Mare Nostrum literally means "Our Sea" in Latin. In context, it usually relates to the time when the Romans were able to call the Mediterranean their sea. By 117 AD, at its' height, the Roman Empire controlled all the lands surrounding the Mediterranean Sea. From the northern coast of Africa into Syria and Asia Minor. All throughout Macedonia, Gaul, Spain, Britain and obviously Italy. All the islands throughout the Mediterranean ranging from Cyprus, Crete, Sicily, Sardinia and Corsica were also under Roman authority. The strength of these words most likely brought pride to anyone of the time that could call them self a Roman.
Military: After the 3rd Punic War, Rome could easily be considered the greatest military power in the Mediterranean, controlling at least eighty percent of the land surrounding the Mediterranean along with an army that had not only defeated the Carthaginians in the Punic Wars (such as in the Battle of Zama), but would also move on to defeat the tribes in Gaul and many other regions. This army would later evolve into a standing army, reaching an all time high of over 350,000 men.
Religious: The spread of Christianity of the time was based on the Mediterranean Sea, which was at the center of the Roman Empire, allowing for safe passage of missionaries to spread the word of God throughout the empire. In one case, a missionary by the name of Paul, a Jewish Missionary from Asia Minor, set up churches around the Mediterranean. Paul's' main source of transportation during his 4 journeys was through the Mediterranean to preach the word of God to all.
Economic: Economically, Rome controlled the Mediterranean in many different aspects. With the Mediterranean under control of one nation (Rome), trade networks flourished allowing for both the spread of goods and ideas to Roman towns and city-states throughout the empire. The military strength of Rome which allowed for growth all around the Mediterranean also brought new wealths to the Empire of Rome. This is because with conquest of other nations, came more land along with slaves to work the land. One outcome of conquest all around the Mediterranean was wealthy Roman families buying large estates known as latifundias. These latifundias were then worked on by the people conquered. Another factor which proved Romes power in the Mediterranean was the fact that it controlled "bread-basket" provinces which brought in goods such as grain into the rest of the empire, especially Rome (being because Rome had a deficiency in grain production and needed other sources of grain).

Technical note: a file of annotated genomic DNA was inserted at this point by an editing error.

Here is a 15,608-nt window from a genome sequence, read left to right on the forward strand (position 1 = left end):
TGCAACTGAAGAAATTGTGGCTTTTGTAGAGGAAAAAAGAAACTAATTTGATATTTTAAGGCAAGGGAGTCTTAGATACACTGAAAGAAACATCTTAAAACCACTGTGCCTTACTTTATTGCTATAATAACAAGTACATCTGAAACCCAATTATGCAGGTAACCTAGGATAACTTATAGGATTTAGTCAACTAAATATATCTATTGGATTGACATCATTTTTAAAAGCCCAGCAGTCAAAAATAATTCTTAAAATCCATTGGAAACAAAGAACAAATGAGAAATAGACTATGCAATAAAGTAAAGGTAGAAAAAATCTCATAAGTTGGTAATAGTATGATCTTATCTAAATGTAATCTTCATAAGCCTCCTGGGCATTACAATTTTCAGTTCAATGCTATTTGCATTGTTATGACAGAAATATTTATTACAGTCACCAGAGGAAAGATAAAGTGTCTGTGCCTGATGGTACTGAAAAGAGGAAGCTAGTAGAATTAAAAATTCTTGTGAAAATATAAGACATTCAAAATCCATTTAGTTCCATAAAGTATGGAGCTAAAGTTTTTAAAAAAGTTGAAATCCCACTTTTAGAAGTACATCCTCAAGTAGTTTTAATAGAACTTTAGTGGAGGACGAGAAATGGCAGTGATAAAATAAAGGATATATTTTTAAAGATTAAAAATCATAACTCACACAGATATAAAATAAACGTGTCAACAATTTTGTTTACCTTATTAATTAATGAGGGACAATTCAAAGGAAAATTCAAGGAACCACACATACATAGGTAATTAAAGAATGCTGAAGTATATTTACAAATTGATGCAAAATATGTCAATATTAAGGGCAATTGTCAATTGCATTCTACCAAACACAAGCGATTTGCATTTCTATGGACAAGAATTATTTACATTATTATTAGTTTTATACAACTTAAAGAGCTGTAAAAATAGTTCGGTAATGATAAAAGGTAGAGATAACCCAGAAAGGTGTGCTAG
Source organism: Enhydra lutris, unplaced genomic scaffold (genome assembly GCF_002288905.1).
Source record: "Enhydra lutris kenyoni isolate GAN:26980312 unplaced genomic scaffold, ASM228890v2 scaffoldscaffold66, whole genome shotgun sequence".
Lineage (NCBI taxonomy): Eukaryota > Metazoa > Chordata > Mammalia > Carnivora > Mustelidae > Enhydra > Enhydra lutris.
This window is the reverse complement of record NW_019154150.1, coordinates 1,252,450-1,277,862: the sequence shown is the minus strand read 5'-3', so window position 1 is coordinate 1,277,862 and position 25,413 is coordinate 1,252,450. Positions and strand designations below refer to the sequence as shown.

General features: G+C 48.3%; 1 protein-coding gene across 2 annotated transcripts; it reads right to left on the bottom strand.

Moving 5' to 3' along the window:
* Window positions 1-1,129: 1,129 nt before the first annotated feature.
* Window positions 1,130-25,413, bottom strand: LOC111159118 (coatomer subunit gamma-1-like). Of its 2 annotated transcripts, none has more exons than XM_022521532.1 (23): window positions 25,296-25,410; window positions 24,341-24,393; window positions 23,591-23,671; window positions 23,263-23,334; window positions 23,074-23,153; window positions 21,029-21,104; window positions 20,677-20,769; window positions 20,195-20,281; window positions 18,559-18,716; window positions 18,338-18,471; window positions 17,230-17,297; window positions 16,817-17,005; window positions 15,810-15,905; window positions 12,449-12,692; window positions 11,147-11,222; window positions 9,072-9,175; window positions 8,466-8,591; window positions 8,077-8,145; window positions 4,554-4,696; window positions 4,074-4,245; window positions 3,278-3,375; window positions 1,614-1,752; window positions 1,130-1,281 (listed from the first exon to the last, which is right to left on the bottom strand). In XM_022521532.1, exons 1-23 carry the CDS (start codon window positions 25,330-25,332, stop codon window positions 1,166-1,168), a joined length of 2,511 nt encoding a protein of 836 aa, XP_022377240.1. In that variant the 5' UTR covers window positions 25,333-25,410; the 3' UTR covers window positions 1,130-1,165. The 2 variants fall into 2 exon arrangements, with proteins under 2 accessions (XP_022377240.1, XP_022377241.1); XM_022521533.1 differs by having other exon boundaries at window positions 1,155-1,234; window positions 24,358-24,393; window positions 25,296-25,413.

Political: Politically speaking, as stated, Rome controlled many different regions which surrounded the Mediterranean. At times, the Roman Government would set-up "puppet leaders/monarchs." These regions would be considered provinces of Rome (ie Egypt). This spread Roman influence around the Mediterranean, bringing Romans to a point where they could call the Mediterranean their sea-- Mare Nostrum.
Other references to Mare Nostrum include:
MareNostrum Supercomputer: Greatest supercomputer in Europe
The Board game: Serge Laget's board game created in 2003
The Novel: Spanish novel written by Vicente Blasco Ibáñez
The Film: Silent 1926 screenplay.
The Watch: a prototype watch designed for officers in the Italian Navy in 1943.
The Music: MareNostrum being a musical selection from the documentary TV series Victory at Sea, explaining naval warfare in World War II. The music was composed by Richard Rogers.
The rest was from my knowledge of the Roman Empire.